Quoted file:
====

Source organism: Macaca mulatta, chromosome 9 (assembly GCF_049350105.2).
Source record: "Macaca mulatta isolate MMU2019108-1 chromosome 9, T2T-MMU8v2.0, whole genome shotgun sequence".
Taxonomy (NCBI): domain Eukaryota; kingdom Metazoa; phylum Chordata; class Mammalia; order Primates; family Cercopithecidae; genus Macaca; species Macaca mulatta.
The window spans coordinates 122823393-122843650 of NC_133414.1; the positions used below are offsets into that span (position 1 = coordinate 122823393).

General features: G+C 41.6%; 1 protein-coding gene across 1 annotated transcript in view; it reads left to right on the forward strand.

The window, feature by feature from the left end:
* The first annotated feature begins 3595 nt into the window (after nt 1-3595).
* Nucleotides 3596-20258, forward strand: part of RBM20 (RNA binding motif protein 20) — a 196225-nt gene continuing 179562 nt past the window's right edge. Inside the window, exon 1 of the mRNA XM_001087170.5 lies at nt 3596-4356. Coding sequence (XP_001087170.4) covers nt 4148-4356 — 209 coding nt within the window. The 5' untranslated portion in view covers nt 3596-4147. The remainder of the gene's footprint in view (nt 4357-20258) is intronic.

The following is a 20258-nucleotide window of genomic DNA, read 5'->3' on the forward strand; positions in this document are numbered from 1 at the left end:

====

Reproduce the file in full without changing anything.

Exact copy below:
Source organism: Macaca mulatta, chromosome 9 (assembly GCF_049350105.2).
Source record: "Macaca mulatta isolate MMU2019108-1 chromosome 9, T2T-MMU8v2.0, whole genome shotgun sequence".
Taxonomy (NCBI): domain Eukaryota; kingdom Metazoa; phylum Chordata; class Mammalia; order Primates; family Cercopithecidae; genus Macaca; species Macaca mulatta.
The window spans coordinates 122823393-122843650 of NC_133414.1; the positions used below are offsets into that span (position 1 = coordinate 122823393).

General features: G+C 41.6%; 1 protein-coding gene across 1 annotated transcript in view; it reads left to right on the forward strand.

The window, feature by feature from the left end:
* The first annotated feature begins 3595 nt into the window (after nt 1-3595).
* Nucleotides 3596-20258, forward strand: part of RBM20 (RNA binding motif protein 20) — a 196225-nt gene continuing 179562 nt past the window's right edge. Inside the window, exon 1 of the mRNA XM_001087170.5 lies at nt 3596-4356. Coding sequence (XP_001087170.4) covers nt 4148-4356 — 209 coding nt within the window. The 5' untranslated portion in view covers nt 3596-4147. The remainder of the gene's footprint in view (nt 4357-20258) is intronic.

The following is a 20258-nucleotide window of genomic DNA, read 5'->3' on the forward strand; positions in this document are numbered from 1 at the left end: